Piers Morgan hit back at a new cricket law which has seen the age-old terms ‘batsmen’ and ‘batsman’ changed to ‘batters’ and ‘batter’ respectively. The Good Morning Britain co-host has called a range of other cricket terminology into question as contrasting viewpoints fly in from all sides of the sport.
The ruling was introduced on Wednesday by Marylebone Cricket Club, owners of Lord’s Cricket Ground and guardians of the laws of the game.
Supposedly, the decision to tweak the existing terminology was made in an effort to reinforce the sport’s status as ‘an inclusive game for all’.
Women’s cricket has been on the up in recent years, with a capacity crowd at Lord’s viewing the women’s World Cup final between England and India in 2017.
Still, a change in the rules regarding a term used regularly within the sport was always going to provoke a mixed reaction from fans, and Morgan is one of those who has taken issue.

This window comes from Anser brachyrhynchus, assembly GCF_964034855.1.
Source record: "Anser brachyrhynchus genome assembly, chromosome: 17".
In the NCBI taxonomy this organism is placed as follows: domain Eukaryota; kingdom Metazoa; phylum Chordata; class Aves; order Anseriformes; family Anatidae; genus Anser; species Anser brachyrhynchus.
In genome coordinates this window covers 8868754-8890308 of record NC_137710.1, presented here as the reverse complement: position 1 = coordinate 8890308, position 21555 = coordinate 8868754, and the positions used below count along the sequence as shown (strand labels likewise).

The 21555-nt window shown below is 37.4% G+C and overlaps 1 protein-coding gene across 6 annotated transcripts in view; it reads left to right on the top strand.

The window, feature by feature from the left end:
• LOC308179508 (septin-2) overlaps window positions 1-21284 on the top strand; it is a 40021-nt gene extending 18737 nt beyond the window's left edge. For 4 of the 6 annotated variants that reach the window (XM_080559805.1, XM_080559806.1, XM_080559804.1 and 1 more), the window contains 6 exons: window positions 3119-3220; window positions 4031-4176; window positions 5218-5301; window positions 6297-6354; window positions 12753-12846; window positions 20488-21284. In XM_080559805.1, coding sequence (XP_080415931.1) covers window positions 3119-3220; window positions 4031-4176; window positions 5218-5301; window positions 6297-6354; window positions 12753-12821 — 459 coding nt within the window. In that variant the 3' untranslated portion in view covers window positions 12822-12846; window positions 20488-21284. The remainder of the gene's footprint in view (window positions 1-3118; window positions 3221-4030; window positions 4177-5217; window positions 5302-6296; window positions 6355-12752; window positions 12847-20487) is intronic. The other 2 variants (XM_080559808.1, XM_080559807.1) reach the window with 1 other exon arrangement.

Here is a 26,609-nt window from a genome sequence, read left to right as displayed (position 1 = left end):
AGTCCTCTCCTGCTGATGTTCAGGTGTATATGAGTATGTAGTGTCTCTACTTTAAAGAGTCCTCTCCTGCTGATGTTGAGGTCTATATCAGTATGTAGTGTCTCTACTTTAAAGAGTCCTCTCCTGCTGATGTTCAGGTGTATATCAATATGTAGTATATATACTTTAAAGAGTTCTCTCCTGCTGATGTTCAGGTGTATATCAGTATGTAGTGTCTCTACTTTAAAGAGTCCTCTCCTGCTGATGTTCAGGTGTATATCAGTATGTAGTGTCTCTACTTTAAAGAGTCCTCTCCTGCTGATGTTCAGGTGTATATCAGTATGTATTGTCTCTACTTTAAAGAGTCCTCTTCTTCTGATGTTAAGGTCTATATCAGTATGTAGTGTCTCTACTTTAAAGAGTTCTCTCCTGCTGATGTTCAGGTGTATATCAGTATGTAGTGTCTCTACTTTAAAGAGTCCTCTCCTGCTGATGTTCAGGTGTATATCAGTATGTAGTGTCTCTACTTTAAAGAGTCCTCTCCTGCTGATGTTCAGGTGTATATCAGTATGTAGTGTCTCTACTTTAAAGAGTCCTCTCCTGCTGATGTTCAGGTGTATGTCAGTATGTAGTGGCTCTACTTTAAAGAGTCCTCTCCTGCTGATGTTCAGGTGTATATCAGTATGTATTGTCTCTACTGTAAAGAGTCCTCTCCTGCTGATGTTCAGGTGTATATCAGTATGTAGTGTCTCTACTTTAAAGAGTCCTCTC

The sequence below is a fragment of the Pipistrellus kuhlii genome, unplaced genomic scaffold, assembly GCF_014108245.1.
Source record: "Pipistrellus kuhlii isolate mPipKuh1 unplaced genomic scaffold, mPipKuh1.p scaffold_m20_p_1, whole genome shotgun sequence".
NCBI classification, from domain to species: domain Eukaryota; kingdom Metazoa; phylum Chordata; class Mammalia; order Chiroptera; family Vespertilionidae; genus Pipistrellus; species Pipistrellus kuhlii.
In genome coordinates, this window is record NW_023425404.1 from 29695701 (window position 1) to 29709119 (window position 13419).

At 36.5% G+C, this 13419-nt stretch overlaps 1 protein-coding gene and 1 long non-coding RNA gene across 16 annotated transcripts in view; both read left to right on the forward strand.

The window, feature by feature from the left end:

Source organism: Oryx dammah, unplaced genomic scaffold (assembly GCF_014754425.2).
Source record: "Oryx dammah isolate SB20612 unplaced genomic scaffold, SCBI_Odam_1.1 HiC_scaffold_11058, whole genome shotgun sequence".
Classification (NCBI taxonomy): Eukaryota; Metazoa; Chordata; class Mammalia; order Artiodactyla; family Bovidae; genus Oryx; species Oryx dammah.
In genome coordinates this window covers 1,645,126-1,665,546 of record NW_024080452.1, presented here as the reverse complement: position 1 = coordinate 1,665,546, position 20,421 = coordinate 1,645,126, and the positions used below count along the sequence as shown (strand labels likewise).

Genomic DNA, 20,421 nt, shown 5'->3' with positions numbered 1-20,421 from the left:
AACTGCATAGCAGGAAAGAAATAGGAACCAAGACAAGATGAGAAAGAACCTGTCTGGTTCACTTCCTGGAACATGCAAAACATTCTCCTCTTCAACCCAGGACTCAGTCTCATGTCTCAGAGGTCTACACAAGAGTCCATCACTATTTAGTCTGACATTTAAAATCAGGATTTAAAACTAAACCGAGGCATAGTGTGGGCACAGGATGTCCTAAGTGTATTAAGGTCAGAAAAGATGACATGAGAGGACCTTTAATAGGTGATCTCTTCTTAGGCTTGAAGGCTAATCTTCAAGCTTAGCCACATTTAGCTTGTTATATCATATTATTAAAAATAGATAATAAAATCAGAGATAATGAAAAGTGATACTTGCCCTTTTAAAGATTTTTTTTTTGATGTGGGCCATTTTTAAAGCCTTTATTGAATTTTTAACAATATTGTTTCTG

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He said on social media: “OK, if we’re going all PC with cricket terminology, what happens to ‘maidens’, ‘third man’, ‘bunny rabbit’, ‘Chinaman’, ‘duck’, ‘flat-track bully’, ‘jockstrap’, ‘Michelle’ (5-for),’Nelson’, ‘Nightwatchman’, ‘Dropped a Dolly’, ‘Twelfth Man’, ‘whites’, & ‘full toss in the crease’?”
The term ‘Chinaman’ referred to by Morgan is used to describe left-arm spin and it has been widely acknowledged as an outdated and offensive description.
In fact, it has broadly been removed from cricket parlance for over a decade.
When it comes to a sport bent on tradition, rule changes are bound to divide opinion.
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“They must have nothing else to do.
“When the women play, why can’t it be ‘female of the match’?
“If you’ve got nothing else to do but sit in an office and work out that every cricket club in the world has to change that from man of the match, well, you’re a numpty.”